The Beacon

Rewind Review: Ferris Bueller’s Day Off (1986)

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Brian Sandler, Staff Writer

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Danke schoen for reading this review. Sometimes, not getting viewership makes me want to twist and shout. Of course, I’m not the only person with a propensity for thanking others in the German language.

Legend has it that in the mythical city of Chicago in the summer of 1986, a young man who shared his name with an amusement park attraction stormed the streets of this magical town, serenading crowds of onlookers while crooning Wayne Newton and John Lennon. Since you readers were probably not cruising through Chicago during 1986, I imagine none of you can remember the name of this legendary youth.

Anyone? Anyone? Bueller? Bueller?

While I much would have preferred a name like “Rollercoaster” Bueller, alas, the late John Hughes, purveyor of teenage angst and outdated 80s fashion trends, had different intentions in mind, more marketable intentions. Thus, the eponymous hero of our story, Ferris Bueller, was born. And all hilariously grandiose opening statements aside, the movie features a young man named Ferris Bueller (Matthew Broderick), who peruses through his hometown of Chicago, while fooling authority figures with pre-internet computers, costumes from Party City and vocal impressions that 2nd-grade ventriloquists use poorly.

But as young Ferris takes the city by surprise with his neurotic best bud Cameron (Alan Ruck) and supportive girlfriend Sloane (Mia Sara), trouble from, surprise, a cantankerous school authority figure and his older sister follows him everywhere possible. He ventures to and from Sears Tower, a Cubs game, to aforementioned hijacked parades. Can Ferris continue to con the curmudgeonly fools who won’t let a kid simply have a little fun, or is he going to be headed up the Chicago River without a paddle? If you have a penchant for listening to memetic Yello songs and watching prized sports cars be ruthlessly stolen and destroyed to the tune of the Star Wars opening crawl, then you’ll be sure to find the answer.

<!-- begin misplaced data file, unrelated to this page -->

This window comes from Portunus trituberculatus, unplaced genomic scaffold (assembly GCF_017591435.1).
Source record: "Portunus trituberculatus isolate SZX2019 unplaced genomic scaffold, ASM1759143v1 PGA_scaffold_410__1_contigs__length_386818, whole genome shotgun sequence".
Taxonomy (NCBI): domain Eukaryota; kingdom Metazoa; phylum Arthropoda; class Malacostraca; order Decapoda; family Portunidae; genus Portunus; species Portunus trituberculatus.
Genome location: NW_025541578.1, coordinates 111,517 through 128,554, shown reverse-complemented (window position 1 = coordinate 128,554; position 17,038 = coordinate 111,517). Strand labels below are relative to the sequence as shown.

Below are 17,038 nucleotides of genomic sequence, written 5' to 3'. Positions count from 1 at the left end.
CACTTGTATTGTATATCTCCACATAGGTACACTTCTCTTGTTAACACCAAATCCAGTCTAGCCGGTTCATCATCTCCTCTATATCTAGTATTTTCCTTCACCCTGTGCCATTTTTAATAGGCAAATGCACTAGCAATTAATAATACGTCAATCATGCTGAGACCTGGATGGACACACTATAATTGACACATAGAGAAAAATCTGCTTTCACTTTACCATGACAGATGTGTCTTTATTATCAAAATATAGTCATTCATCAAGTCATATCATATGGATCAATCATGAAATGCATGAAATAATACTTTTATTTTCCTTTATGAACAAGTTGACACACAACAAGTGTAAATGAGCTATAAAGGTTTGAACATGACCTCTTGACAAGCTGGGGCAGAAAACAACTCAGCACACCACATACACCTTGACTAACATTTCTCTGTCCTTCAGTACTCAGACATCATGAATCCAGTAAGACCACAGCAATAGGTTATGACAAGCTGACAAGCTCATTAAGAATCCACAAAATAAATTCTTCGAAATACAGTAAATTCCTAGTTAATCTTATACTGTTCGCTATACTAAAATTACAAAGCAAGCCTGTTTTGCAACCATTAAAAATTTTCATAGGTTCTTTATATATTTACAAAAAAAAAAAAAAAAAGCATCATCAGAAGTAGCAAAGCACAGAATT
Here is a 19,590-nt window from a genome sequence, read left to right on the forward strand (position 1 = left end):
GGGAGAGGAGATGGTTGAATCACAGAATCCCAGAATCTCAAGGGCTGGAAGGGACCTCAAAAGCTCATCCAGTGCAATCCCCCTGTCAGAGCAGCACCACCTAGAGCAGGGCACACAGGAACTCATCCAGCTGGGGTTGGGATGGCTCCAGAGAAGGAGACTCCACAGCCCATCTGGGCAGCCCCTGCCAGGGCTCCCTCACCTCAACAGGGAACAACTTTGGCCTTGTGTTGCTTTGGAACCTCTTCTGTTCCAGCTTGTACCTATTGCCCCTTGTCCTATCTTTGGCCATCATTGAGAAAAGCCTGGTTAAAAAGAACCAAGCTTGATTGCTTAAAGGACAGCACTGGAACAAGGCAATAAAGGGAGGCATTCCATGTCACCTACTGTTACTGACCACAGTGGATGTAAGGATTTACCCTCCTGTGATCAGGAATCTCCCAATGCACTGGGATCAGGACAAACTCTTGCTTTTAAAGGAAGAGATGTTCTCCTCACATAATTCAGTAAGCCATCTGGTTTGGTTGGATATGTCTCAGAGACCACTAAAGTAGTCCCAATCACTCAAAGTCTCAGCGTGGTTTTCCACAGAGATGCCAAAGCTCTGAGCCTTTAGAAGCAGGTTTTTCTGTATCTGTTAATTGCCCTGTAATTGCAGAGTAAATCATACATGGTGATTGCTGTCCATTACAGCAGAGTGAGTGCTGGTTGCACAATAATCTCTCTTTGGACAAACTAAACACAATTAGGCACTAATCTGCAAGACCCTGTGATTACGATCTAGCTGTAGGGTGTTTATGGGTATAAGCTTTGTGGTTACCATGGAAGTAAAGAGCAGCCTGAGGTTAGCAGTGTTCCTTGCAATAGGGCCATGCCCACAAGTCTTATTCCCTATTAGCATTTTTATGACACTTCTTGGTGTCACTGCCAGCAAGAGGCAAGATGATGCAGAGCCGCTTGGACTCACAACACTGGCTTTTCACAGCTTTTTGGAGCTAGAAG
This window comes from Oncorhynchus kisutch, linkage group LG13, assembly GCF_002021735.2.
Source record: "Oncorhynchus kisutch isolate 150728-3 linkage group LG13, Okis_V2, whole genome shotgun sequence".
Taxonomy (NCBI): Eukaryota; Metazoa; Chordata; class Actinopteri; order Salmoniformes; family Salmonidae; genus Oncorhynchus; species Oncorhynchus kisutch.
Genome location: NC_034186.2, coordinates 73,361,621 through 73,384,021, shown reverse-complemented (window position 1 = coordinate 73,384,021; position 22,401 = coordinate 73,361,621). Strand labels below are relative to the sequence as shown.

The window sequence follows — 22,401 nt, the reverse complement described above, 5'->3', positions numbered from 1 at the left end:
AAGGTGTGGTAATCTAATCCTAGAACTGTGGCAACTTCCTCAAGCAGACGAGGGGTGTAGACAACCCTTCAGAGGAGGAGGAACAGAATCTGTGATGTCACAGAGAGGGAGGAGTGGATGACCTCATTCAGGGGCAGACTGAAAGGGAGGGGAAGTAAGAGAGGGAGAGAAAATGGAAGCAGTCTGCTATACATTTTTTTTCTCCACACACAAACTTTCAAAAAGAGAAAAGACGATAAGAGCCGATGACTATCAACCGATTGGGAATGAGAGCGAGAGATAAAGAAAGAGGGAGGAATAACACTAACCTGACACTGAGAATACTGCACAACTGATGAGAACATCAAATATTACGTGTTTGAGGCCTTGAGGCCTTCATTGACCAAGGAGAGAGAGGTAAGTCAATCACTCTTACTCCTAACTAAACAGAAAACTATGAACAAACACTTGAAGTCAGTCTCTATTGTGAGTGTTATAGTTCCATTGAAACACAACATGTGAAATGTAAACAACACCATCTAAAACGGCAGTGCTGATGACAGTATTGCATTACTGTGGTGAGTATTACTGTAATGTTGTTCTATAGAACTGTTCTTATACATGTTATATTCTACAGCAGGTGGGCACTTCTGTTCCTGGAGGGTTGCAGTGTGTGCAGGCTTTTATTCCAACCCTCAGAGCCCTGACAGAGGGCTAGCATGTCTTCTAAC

By 1986, director John Hughes was Hollywood’s go-to-man for any story involving teenagers who just couldn’t catch a break due to those mean-ol’ adults. Stories, such as “Sixteen Candles” and “The Breakfast Club”, feature little more than teens introspecting about their unfortunate place in life. Their precarious positions between frivolous, innocent childhood and oppressive, soulless adulthood. While not devoid of comedy, these stories often would touch upon more serious ideas in an attempt to connect to the teen audience.

“Ferris Bueller’s Day Off” on the other hand, smashes any traces of melodrama to smithereens. The film prefers to indulge in pure escapist fun. “Ferris Bueller’s Day Off,” along with Hughes’ subsequent “Planes, Trains and Automobiles,” while not devoid of deeper themes, placed entertainment on top of everything else and the results are simply fantastic.

For those who are downtrodden by the demands of life, Ferris’ inability to get caught doing anything wrong will delight even the most hardened of audiences. After all, who wouldn’t want to headline a parade while impersonating one of the world’s most beloved rock stars? If you haven’t seen the movie, definitely check it out. Life is short, if you don’t stop and look around once in a while, you might miss it.

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Rewind Review: Ferris Bueller’s Day Off (1986)